So I'm building various indexing and ingestion classes in Java for Accumulo

But my problem is not directly related.

I have a properties file storing a long list (let's say a good two dozen and growing) of keywords and database table names.

Right now when my main class gets instantiated I read in all those properties to their related String objects and use them throughout. However, some of those items need to get passed down, sometimes in large chunks, down to other classes.

I figure my options are

  1. Go ahead as I am now, which seems bad since if I submit the tokens in the wrong order all kinds of nastiness may occur.
  2. Pass the properties object itself around and let each class handle instantiating its own string objects (could easily become a pain to maintain in the future if tokens are added or removed from the file).
  3. Move to storing the information in a JSON file that gets read in as a special class object which gets passed around to whoever needs to pull some info from it (small drawback is that as is each class creates table references from the table names as needed, where as using a JSON it may make some sense to go ahead and instantiate all table references so that classes can just ask for the reference, but then a few extra references will get created often when not needed.)
  4. Some other option Java experts know I don't

I'm concerned about this because in the past I've mainly been a C++ developer in embedded and small scale systems. This is one of my first large scale projects so I'm trying to do things right from the get go. I've already got a stack of books including Design Patterns just to get my feet wet, but any general programming practice knowledge-bases I'll gladly take suggestions.

I tried to make this generalized so others can benefit but some more details may be needed, let me know.


Option (2) seems to be a good approach.

A variation of this is to extract all of the strings from the main Properties object into separate Properties (or HashMap) objects, perhaps based on the prefix of the element names. Thus class Foo gets all of the properties with names prefixed with foo., class Bar gets all the bar.xxx properties, and so on.

This keeps the properties in logically (and physically) separate collections, and provides a given class with only those properties it needs. If all of the classes need to share common properties (perhaps those with a all. or global. prefix, or perhaps no prefix at all), those properties can be added to each separate Properties object.

  • Many of the tables and keywords are shared across multiple classes, just not all of them. Like the data I"m dealing with, the use of the items in the properties file is very sparse and I'm mainly focusing on maintainability in the future, both as the properties file grows, and as values change or go away. Now that I'm thinking it through more the real solution may be to break up the classes further so that each only needs a small number of the overall properties and then all the maintenance is in the main class, which won't be a headache. Oct 18 '12 at 3:25

Your level of complexity requires you to directly handle java.util.Properties files.

It is a simple object and it should scale as far as you need. I won't recommend to map your properties to a Java Object because you'll end up to continuously change the mapping file; you need the full flexibility that only a java.util.Map can offer.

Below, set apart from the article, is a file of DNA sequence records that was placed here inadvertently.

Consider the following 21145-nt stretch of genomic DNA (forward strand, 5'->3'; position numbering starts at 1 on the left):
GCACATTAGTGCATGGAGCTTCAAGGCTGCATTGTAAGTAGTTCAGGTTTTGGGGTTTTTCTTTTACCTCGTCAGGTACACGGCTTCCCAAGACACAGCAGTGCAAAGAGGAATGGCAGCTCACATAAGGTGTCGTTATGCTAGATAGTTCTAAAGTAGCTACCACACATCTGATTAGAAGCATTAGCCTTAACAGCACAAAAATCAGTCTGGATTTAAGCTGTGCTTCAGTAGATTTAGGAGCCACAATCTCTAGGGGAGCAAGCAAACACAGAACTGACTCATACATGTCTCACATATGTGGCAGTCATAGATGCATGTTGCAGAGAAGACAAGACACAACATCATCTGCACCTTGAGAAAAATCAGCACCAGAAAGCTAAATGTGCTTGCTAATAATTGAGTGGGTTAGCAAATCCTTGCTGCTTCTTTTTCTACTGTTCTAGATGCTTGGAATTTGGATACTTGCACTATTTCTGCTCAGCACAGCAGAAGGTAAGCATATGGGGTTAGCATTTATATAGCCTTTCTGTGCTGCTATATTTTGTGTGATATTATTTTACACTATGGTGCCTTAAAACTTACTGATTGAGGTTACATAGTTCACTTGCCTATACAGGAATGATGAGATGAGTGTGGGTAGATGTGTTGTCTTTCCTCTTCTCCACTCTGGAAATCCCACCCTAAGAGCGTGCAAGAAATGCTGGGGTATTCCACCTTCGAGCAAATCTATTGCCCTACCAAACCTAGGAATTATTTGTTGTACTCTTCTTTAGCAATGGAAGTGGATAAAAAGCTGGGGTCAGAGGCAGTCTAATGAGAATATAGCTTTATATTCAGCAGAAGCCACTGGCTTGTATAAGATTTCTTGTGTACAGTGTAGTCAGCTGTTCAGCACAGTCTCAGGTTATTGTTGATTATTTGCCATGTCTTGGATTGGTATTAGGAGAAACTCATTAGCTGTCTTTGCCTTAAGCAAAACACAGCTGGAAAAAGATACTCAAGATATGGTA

BTW, the fact that you require this, doesn't sound correct. Probably there is a global design issue that need to be rethought in your application.

Also, the json solution may be good, since structuring your properties in a hierarchical tree may help to keep down the complexity in your configuration files, but again I would avoid mapping the json object to a Java object since your model is subject to change frequently (as far as I understand).

You may try to find a "pattern" between your configuration properties and try to extract some organization. Once you have guessed some good "business objects" built in your configuration you can reduce the configuration to an array of those objects.

JSON sounds suitable to me. Your problem can be seen as a prototype of "complex configuration", which is not uncommon (think about the pom.xml in maven). So you need two things in my opinion:

  1. extract some organization in your configuration
  2. use some structured configuration format (like JSON or XML)
  • I've continued the properties file approach and it has greatly reduced maintenance effort each time something needs to be added and changed, but still doesn't quite feel seamless. There isn't much structure, it really is just a long list of key value pairs, keeping either database table names, or keywords that are used across multiple classes. The other reason towards leaning on properties file is that more than a dozen classes need same and different sections of the information. Jan 28 '13 at 18:42
  • I am thinking to add some "nesting" possibility to OWNER API (owner.aeonbits.org), so you can have "nested properties" or model a single properties file to a nested object structure. At the moment this is missing, but I am thinking how this can be implemented in the best form. Jan 31 '13 at 11:58
  • As I mentioned there is no nesting here, just a pure list that slowly grows and changes over time. Jan 31 '13 at 18:12

Commons Configuration has several features which could help you organize

  • Configuration data independent from source (properties file, XML file, database, ...)
  • Hierarchical properties
  • Declaring and creating beans

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